The West German cardinal who two years ago was most insistent on the Vatican's disciplining of theologian Hans Kung has replaced Cardinal Franjo Seper as head of the powerful Sacred Congregation for Faith and Morals.

Cardinal Joseph Ratsinger, 54, archbishop of Munich and Freising, was named to the post last month by Pope John Paul II. Seper, 76, who died Wednesday of a heart attack, had resigned his post of 13 years because of ill health.

The Congregation for Faith and Morals, formerly known as the Holy Office, is the ultimate arbiter of doctrine in the Catholic Church. Relatively quiescent for a decade, the congregation handled a flurry of cases in 1979, the most notable of which were those of Kung and Dutch theologian Edward Schillebeeckx, both of whom are theologians of international reknown.

Schillebeeckx was summoned before the congregation and successfully defended his views. But Kung, who had been in a long-running dispute with the Vatican over his views on papal infallibility and other issues, was told he could no longer consider himself a Catholic theologian. The decision cost him his post on the Catholic theology faculty at the University of Tuebingen and bars him from teaching at any church-controlled seminary.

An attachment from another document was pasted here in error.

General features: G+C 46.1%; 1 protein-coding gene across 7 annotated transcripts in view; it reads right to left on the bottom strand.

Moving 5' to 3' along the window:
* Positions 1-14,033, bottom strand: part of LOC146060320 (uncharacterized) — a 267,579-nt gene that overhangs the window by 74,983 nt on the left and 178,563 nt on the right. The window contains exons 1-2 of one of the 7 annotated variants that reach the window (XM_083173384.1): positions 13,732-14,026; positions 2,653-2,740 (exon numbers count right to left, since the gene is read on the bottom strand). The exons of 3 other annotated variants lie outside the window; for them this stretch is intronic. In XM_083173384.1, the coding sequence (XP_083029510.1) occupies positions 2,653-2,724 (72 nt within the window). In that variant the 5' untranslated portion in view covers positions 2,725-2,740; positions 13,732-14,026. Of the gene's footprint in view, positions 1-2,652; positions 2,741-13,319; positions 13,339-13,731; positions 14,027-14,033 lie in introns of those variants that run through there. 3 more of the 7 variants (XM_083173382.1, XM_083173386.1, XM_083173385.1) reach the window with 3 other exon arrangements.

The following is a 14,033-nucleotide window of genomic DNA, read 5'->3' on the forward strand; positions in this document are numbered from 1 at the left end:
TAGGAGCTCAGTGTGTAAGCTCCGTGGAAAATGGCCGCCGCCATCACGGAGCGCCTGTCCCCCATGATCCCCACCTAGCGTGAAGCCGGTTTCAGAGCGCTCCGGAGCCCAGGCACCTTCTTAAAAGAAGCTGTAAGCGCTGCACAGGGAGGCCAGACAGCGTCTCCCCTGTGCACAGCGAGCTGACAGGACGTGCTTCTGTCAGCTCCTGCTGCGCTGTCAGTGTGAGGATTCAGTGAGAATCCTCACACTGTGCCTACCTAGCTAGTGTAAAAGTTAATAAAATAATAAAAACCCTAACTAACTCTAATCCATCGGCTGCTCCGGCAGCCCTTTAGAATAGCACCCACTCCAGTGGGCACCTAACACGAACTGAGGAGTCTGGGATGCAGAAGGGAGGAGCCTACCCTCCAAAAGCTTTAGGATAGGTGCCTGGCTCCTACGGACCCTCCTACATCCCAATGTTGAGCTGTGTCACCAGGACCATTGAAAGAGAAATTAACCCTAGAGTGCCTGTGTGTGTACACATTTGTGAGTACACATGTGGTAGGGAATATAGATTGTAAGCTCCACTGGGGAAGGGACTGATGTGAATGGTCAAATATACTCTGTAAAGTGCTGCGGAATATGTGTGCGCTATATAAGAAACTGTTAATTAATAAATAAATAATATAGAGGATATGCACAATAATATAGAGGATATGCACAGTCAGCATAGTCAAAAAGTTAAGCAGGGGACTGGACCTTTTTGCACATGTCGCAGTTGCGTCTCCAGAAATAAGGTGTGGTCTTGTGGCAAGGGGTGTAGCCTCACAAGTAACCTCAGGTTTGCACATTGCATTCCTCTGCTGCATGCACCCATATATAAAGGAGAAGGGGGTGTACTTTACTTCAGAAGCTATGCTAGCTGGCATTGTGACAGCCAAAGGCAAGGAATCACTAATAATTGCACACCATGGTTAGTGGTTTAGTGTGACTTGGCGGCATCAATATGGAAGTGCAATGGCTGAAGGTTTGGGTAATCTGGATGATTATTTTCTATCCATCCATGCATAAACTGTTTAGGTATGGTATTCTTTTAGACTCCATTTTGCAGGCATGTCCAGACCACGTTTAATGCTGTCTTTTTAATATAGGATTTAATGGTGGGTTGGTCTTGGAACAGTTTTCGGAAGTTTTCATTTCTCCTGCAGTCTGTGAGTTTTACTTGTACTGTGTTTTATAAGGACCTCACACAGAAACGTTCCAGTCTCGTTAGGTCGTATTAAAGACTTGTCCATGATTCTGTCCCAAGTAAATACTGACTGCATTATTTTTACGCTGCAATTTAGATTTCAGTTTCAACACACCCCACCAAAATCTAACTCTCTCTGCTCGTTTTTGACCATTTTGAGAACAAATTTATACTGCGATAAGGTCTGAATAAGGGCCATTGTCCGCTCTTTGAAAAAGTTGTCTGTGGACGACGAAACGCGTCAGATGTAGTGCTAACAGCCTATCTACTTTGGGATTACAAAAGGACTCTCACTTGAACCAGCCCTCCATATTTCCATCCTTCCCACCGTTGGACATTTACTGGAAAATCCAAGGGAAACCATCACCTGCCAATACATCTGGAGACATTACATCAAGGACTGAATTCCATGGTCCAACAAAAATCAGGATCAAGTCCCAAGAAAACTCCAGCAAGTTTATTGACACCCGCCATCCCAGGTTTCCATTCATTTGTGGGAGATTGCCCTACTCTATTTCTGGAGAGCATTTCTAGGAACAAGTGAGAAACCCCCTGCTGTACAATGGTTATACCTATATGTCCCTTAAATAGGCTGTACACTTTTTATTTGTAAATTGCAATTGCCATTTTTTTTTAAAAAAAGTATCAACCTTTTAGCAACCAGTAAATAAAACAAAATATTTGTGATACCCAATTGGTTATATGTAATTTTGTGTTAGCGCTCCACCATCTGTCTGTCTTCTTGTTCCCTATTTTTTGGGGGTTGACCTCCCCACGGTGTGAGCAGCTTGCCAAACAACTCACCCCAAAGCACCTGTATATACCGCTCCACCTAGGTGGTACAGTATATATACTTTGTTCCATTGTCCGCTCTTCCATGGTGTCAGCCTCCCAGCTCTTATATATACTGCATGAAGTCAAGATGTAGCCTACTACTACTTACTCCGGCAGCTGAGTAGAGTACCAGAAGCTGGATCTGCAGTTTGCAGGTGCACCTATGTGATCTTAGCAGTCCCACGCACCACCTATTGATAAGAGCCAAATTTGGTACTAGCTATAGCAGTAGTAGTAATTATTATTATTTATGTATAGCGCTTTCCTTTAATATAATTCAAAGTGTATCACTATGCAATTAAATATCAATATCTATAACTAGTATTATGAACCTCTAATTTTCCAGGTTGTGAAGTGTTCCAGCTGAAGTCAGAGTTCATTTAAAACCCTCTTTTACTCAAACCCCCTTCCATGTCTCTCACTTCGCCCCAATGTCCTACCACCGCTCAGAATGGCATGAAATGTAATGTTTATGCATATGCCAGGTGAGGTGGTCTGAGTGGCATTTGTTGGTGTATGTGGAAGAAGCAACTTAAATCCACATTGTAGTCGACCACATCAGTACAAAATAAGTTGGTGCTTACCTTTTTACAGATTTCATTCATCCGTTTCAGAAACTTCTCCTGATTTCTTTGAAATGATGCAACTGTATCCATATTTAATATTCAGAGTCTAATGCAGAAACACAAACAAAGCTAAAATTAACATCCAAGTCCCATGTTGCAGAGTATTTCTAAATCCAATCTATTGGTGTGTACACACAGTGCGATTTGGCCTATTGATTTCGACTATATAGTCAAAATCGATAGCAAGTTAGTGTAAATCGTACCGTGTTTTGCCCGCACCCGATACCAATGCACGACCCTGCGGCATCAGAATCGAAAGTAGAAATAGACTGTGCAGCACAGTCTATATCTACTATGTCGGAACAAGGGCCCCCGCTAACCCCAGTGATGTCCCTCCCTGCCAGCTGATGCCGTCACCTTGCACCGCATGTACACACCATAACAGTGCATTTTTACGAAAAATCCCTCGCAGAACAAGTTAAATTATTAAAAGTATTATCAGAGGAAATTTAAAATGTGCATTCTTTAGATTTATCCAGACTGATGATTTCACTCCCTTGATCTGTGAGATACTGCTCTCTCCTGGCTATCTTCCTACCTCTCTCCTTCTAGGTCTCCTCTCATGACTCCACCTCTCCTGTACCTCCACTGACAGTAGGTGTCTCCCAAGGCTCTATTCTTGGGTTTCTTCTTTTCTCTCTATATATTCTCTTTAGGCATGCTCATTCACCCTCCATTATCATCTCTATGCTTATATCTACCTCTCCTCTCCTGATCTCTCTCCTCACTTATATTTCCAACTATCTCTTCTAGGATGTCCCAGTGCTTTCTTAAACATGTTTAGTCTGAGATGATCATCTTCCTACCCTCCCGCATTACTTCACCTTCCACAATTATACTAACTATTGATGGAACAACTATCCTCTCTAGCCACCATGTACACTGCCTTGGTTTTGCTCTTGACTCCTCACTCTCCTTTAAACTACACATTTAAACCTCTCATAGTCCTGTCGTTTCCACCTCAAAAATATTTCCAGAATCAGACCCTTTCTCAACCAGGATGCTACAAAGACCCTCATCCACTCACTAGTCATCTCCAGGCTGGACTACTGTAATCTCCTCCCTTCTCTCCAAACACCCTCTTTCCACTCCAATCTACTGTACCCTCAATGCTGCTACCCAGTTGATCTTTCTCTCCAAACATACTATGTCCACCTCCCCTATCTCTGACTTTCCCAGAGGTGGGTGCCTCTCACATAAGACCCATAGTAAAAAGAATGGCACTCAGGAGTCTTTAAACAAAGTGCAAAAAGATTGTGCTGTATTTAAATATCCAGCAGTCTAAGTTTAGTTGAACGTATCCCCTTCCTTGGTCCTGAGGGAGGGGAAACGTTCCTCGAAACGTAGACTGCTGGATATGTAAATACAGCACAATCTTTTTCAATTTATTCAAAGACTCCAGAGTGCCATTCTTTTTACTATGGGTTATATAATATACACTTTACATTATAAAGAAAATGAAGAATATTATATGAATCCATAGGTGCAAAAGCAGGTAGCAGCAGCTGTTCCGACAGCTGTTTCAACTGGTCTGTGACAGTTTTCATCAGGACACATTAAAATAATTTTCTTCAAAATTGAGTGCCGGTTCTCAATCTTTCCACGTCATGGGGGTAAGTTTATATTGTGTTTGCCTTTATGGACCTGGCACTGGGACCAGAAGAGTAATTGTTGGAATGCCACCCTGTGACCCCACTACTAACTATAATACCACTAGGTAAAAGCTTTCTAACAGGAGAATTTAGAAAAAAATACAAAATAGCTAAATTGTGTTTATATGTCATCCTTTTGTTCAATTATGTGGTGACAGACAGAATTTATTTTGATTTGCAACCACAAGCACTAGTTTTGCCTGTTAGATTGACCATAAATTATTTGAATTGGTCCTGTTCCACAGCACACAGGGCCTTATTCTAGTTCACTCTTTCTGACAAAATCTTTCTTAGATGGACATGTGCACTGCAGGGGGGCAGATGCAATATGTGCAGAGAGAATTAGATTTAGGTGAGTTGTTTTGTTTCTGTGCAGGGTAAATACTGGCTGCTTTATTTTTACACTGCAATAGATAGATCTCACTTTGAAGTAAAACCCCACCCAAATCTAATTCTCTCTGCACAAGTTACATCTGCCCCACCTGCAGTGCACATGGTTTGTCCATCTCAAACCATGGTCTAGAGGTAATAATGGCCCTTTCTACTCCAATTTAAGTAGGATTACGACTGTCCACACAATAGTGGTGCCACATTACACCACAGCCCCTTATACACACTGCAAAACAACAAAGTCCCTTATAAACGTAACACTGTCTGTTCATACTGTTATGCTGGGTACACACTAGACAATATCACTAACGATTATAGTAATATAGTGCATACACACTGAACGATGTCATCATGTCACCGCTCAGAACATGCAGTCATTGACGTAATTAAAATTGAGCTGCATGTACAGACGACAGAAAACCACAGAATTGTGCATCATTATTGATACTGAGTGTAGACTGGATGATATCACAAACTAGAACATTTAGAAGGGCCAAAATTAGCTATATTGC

It is widely believed that Ratsinger pressed the Vatican to take action on the long-simmering controversy over Kung.

The Congregation for Faith and Morals has been widely criticized for its procedures, which critics charge violate the rights of persons called before it. Persons called are not allowed counsel and frequently--as in the case of Schillebeeckx--are not informed who their accusers are or what the precise charges are against them.